As another comparison to the D&D of the 80s, we didn’t have several decades of RPG computer games to fall back on for story ideas. Our stories were basically, “You go to the crypt and disarm traps and kill skeletons and get some experience points and gold.” In Critical Role, they are basically acting out a mix of a Bethesda game and an early Dragonlance novel, and the combat is almost incidental.
I do wish there was a faster way to go through the shows, though. I feel like with all the money they’ve surely made (even before the Kickstarter) from merchandise and whatnot, they should commission someone to make a 20- or 30-minute edit of each session, cutting out all the dice rolls and rules checks and laughing and pointless sidetracks and just leaving in the important story beats. For every hour of D&D played, there’s only about 5 minutes of real story progression that takes place. As much as I might like to see the first campaign, watching 115 four-hour sessions is a bit much to ask. Maybe that’s the whole point of the Kickstarted animated show in the first place.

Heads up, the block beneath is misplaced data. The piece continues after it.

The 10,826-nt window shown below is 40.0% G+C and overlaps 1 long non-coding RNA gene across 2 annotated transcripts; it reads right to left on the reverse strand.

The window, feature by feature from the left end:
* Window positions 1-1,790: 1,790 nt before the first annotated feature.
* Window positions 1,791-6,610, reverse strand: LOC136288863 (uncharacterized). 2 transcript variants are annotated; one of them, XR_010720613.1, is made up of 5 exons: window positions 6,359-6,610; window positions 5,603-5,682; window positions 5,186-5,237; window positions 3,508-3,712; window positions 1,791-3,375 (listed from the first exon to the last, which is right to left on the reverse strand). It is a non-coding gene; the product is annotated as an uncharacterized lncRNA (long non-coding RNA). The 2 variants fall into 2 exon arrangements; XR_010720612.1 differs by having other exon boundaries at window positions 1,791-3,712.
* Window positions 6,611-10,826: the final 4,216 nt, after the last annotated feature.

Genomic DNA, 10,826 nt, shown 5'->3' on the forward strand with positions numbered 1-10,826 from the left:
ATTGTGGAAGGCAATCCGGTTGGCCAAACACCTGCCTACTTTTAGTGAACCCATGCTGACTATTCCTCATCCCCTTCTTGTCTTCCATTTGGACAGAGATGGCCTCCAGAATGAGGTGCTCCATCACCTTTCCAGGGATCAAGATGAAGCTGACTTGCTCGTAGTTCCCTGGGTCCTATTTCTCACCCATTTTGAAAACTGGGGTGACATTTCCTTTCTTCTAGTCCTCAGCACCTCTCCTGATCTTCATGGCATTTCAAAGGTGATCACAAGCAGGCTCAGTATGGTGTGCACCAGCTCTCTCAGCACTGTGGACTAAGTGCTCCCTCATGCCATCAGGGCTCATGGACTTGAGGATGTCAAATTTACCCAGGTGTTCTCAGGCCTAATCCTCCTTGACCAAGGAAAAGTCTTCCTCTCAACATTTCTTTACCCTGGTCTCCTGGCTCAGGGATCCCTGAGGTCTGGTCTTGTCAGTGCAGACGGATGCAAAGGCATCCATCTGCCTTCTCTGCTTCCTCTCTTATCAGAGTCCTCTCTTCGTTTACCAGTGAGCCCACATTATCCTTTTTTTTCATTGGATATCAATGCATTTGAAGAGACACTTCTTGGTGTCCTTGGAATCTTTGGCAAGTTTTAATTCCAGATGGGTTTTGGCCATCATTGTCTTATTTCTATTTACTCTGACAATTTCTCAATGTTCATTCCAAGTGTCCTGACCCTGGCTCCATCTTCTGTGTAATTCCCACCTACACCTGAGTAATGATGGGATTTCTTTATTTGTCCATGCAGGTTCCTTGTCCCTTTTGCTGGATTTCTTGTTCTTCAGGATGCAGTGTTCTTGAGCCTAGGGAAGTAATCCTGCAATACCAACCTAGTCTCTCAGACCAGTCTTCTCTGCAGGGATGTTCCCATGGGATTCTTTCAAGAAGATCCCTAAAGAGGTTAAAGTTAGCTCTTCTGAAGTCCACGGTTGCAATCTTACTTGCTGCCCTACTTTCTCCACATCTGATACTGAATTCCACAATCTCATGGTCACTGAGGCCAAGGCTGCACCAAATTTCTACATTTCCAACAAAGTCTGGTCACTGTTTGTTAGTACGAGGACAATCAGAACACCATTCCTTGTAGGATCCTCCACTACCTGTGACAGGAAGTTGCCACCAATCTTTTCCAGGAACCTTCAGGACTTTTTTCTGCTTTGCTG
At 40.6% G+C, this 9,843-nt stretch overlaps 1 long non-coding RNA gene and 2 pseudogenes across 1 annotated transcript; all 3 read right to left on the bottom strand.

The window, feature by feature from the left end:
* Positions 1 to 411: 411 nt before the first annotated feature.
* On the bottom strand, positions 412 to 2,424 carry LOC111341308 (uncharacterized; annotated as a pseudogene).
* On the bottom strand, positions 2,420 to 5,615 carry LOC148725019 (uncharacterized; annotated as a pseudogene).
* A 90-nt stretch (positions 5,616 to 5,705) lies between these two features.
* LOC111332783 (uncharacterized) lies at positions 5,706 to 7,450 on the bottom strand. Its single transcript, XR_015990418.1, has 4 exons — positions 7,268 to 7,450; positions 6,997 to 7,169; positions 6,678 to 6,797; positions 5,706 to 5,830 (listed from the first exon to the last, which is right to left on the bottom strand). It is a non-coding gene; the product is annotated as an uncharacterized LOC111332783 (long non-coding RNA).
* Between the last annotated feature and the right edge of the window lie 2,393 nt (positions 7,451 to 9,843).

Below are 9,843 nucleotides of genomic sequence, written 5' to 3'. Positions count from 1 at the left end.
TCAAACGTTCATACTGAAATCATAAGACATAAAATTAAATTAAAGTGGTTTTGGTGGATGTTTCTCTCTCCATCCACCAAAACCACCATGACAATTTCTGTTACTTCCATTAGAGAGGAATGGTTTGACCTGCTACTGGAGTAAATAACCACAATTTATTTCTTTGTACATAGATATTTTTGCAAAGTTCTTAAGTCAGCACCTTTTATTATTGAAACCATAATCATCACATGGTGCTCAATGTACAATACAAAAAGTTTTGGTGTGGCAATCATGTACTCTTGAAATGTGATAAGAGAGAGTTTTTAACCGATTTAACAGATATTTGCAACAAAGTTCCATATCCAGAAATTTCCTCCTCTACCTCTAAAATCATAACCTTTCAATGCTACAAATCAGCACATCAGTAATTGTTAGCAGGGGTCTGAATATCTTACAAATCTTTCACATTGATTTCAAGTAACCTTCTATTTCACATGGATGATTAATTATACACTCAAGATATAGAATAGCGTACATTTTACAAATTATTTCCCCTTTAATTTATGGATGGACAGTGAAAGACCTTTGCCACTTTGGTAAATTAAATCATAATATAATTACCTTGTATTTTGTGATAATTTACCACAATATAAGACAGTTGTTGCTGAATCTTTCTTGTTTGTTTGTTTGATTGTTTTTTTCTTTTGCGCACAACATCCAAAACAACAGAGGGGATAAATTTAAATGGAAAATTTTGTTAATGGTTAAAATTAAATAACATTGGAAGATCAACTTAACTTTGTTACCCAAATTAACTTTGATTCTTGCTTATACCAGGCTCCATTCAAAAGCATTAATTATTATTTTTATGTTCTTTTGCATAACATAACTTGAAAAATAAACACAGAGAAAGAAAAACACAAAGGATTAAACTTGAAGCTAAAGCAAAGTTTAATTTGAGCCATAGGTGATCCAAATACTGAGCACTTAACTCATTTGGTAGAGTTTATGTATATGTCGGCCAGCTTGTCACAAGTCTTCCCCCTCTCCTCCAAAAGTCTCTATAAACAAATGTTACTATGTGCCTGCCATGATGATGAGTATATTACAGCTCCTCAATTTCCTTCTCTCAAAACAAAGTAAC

Then again, I know I’m going to be super annoyed whenever I do finally get caught up and have to wait *a whole week* for the next episode, so maybe rushing through it is a bad idea anyway.
My favorite part though is when a player says they’re going to do something that’s obviously a terrible idea, and Matt Mercer, the DM, kind of stares for a second in disbelief, then says, “Okay!”
I also like how there’s a pretty good cross-section of every D&D player archetype in the group, from the super-dedicated role-player to the casual fun player along for the ride, from the excitable one jumping up and down and yelling all the time to the laid back quiet one, and everything in between. I feel like there’s someone in there that every D&D player can relate to.